What HackerOne Customers Can Tell You About Securing Organizational Buy-In for Ethical Hackers

What Hackerone Customers Can Tell You About Securing Organizational Buy In For Ethical Hackers

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Securing Organizational Buy-in For Ethical Hackers

CISOs and other security leaders are challenged to demonstrate the benefits of working with ethical hackers and secure budget and buy-in for their bug bounty programs. Here’s how some HackerOne customers approach their stakeholders about the impact of ethical hackers for security.

“When presenting to any stakeholder about a bug bounty program, you want to emphasize the benefits; show development from where we were a year ago to today and in a year’s time. You want to make the topic understandable and recognize that for them it’s a small piece of a much bigger business story, so give them information they can understand, put in context, easily pass on and explain themselves.”
— Dominik Koehler, Senior Application Security Specialist, KONE

“The security industry invents so many fake processes and misconceptions. We tell ourselves that industry certifications and cybersecurity laws can solve security, but when have certifications ever stopped incidents? Hackers are really special; if you want to catch an attacker, you need to think like an attacker, and attackers don’t think about the papers you have. When it comes to real breaches and attacks, I use real vulnerabilities to show impact.”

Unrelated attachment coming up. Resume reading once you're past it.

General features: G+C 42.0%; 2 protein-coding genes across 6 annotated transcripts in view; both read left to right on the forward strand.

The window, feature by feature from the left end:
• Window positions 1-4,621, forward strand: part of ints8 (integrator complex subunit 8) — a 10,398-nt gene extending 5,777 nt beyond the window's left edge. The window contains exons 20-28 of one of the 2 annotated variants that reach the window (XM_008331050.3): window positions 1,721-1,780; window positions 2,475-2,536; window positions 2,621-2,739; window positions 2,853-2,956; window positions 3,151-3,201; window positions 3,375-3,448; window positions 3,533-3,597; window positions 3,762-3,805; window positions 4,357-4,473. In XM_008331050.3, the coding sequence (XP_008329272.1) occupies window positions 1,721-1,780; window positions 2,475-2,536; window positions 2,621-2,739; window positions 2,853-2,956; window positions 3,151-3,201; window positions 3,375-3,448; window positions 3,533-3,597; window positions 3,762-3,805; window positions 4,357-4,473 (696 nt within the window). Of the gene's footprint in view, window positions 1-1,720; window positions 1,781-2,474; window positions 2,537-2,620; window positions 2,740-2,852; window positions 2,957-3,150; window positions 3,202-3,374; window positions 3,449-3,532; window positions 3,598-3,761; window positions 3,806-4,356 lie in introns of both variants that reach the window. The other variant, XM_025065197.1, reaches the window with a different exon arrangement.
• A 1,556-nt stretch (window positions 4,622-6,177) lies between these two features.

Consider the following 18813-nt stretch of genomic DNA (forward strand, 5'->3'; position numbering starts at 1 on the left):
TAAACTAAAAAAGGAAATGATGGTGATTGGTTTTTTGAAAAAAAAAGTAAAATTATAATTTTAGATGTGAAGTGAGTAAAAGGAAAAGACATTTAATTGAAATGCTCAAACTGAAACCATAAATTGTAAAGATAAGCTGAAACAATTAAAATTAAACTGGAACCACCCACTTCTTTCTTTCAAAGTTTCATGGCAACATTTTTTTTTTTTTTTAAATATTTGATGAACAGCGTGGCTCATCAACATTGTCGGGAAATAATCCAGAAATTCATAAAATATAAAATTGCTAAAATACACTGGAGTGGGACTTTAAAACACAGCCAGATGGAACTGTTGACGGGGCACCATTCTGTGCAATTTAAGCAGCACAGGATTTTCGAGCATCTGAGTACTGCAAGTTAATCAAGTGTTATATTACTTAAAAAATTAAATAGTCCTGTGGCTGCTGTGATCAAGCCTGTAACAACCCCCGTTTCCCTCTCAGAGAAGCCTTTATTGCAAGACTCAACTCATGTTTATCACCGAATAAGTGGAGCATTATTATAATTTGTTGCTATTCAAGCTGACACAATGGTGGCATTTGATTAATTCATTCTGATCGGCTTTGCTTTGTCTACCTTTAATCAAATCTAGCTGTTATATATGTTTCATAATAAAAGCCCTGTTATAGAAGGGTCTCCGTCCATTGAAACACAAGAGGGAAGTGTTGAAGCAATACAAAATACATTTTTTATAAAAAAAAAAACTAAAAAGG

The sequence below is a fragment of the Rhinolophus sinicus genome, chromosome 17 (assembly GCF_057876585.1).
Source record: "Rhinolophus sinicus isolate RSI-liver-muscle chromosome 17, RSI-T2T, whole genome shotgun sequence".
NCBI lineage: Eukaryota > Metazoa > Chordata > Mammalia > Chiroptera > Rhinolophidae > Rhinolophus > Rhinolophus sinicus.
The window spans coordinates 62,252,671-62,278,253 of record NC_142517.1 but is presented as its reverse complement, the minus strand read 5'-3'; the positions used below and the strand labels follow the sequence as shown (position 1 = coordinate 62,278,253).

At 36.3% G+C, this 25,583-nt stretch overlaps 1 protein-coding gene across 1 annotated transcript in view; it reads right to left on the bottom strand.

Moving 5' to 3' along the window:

— Alexander Korotkov, a CISO from a global SaaS provider

“I don’t have to convince engineers because our customers do that for me. They have requirements and expectations about vulnerability management that we have to fulfill regardless.”
— Alexander Korotkov, a CISO from a global SaaS provider

“Bug bounty—a situation in which you engage directly with members of the public about security and give them money—is quite an unusual function of security. Therefore, it’s crucial to build organizational confidence in a program and get people comfortable with the process, knowing that when they hit that bounty button, it will act as they expect.”
— Matthew Copperwaite, Senior Cyber Security Engineer, Financial Times

“The best time to plant a tree is thirty years ago and the second best time is today. There’s never a better time to reduce risk exposure for your customers. I wish we’d done bug bounty even earlier. Although it’s unnatural to ask people to break things you really care about, it’s the right thing to do—don’t pretend you can do a better job internally.” 
Dmitri Lerko, Head of Engineering, loveholidays 

To gain more insights like these firsthand, check out the next stops on the Security@ Global Tour. If you’re interested in learning more about how to secure organization buy-in for ethical hackers, contact the experts at HackerOne today.


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